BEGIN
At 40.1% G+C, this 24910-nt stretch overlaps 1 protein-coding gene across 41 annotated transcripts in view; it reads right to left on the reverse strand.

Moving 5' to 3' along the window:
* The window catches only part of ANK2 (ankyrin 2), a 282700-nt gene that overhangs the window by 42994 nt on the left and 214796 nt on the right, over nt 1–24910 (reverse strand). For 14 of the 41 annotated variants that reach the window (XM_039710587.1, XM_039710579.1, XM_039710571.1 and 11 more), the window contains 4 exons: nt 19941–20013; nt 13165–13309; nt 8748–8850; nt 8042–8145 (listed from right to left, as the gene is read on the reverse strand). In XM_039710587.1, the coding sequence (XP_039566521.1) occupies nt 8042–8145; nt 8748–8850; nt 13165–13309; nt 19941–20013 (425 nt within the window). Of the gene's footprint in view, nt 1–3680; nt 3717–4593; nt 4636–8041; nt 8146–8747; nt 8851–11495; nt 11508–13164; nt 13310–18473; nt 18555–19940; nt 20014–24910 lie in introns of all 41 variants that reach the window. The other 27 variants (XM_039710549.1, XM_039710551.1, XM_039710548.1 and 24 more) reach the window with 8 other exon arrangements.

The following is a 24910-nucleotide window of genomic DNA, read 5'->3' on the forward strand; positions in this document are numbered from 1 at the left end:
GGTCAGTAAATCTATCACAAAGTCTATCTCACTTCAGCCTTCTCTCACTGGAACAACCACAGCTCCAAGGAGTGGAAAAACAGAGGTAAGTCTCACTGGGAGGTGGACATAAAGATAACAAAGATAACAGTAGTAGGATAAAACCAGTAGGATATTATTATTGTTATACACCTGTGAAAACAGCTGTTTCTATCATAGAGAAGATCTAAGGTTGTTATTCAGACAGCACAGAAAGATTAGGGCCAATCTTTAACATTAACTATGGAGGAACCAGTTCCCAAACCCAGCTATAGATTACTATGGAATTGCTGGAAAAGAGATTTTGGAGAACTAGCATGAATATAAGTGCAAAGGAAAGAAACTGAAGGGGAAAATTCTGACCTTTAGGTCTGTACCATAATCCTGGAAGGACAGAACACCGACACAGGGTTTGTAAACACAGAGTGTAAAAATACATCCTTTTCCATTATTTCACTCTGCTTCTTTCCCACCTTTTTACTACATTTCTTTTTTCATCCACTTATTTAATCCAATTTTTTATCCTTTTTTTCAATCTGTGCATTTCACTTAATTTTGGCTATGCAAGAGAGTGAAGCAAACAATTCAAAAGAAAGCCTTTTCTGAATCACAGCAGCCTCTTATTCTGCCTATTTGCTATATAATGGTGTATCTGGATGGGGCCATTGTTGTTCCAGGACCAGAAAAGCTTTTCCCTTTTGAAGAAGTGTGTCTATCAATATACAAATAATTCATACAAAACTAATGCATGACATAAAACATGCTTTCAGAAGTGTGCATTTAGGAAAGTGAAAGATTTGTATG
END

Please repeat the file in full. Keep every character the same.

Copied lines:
At 40.1% G+C, this 24910-nt stretch overlaps 1 protein-coding gene across 41 annotated transcripts in view; it reads right to left on the reverse strand.

Moving 5' to 3' along the window:
* The window catches only part of ANK2 (ankyrin 2), a 282700-nt gene that overhangs the window by 42994 nt on the left and 214796 nt on the right, over nt 1–24910 (reverse strand). For 14 of the 41 annotated variants that reach the window (XM_039710587.1, XM_039710579.1, XM_039710571.1 and 11 more), the window contains 4 exons: nt 19941–20013; nt 13165–13309; nt 8748–8850; nt 8042–8145 (listed from right to left, as the gene is read on the reverse strand). In XM_039710587.1, the coding sequence (XP_039566521.1) occupies nt 8042–8145; nt 8748–8850; nt 13165–13309; nt 19941–20013 (425 nt within the window). Of the gene's footprint in view, nt 1–3680; nt 3717–4593; nt 4636–8041; nt 8146–8747; nt 8851–11495; nt 11508–13164; nt 13310–18473; nt 18555–19940; nt 20014–24910 lie in introns of all 41 variants that reach the window. The other 27 variants (XM_039710549.1, XM_039710551.1, XM_039710548.1 and 24 more) reach the window with 8 other exon arrangements.

The following is a 24910-nucleotide window of genomic DNA, read 5'->3' on the forward strand; positions in this document are numbered from 1 at the left end:
GGTCAGTAAATCTATCACAAAGTCTATCTCACTTCAGCCTTCTCTCACTGGAACAACCACAGCTCCAAGGAGTGGAAAAACAGAGGTAAGTCTCACTGGGAGGTGGACATAAAGATAACAAAGATAACAGTAGTAGGATAAAACCAGTAGGATATTATTATTGTTATACACCTGTGAAAACAGCTGTTTCTATCATAGAGAAGATCTAAGGTTGTTATTCAGACAGCACAGAAAGATTAGGGCCAATCTTTAACATTAACTATGGAGGAACCAGTTCCCAAACCCAGCTATAGATTACTATGGAATTGCTGGAAAAGAGATTTTGGAGAACTAGCATGAATATAAGTGCAAAGGAAAGAAACTGAAGGGGAAAATTCTGACCTTTAGGTCTGTACCATAATCCTGGAAGGACAGAACACCGACACAGGGTTTGTAAACACAGAGTGTAAAAATACATCCTTTTCCATTATTTCACTCTGCTTCTTTCCCACCTTTTTACTACATTTCTTTTTTCATCCACTTATTTAATCCAATTTTTTATCCTTTTTTTCAATCTGTGCATTTCACTTAATTTTGGCTATGCAAGAGAGTGAAGCAAACAATTCAAAAGAAAGCCTTTTCTGAATCACAGCAGCCTCTTATTCTGCCTATTTGCTATATAATGGTGTATCTGGATGGGGCCATTGTTGTTCCAGGACCAGAAAAGCTTTTCCCTTTTGAAGAAGTGTGTCTATCAATATACAAATAATTCATACAAAACTAATGCATGACATAAAACATGCTTTCAGAAGTGTGCATTTAGGAAAGTGAAAGATTTGTATG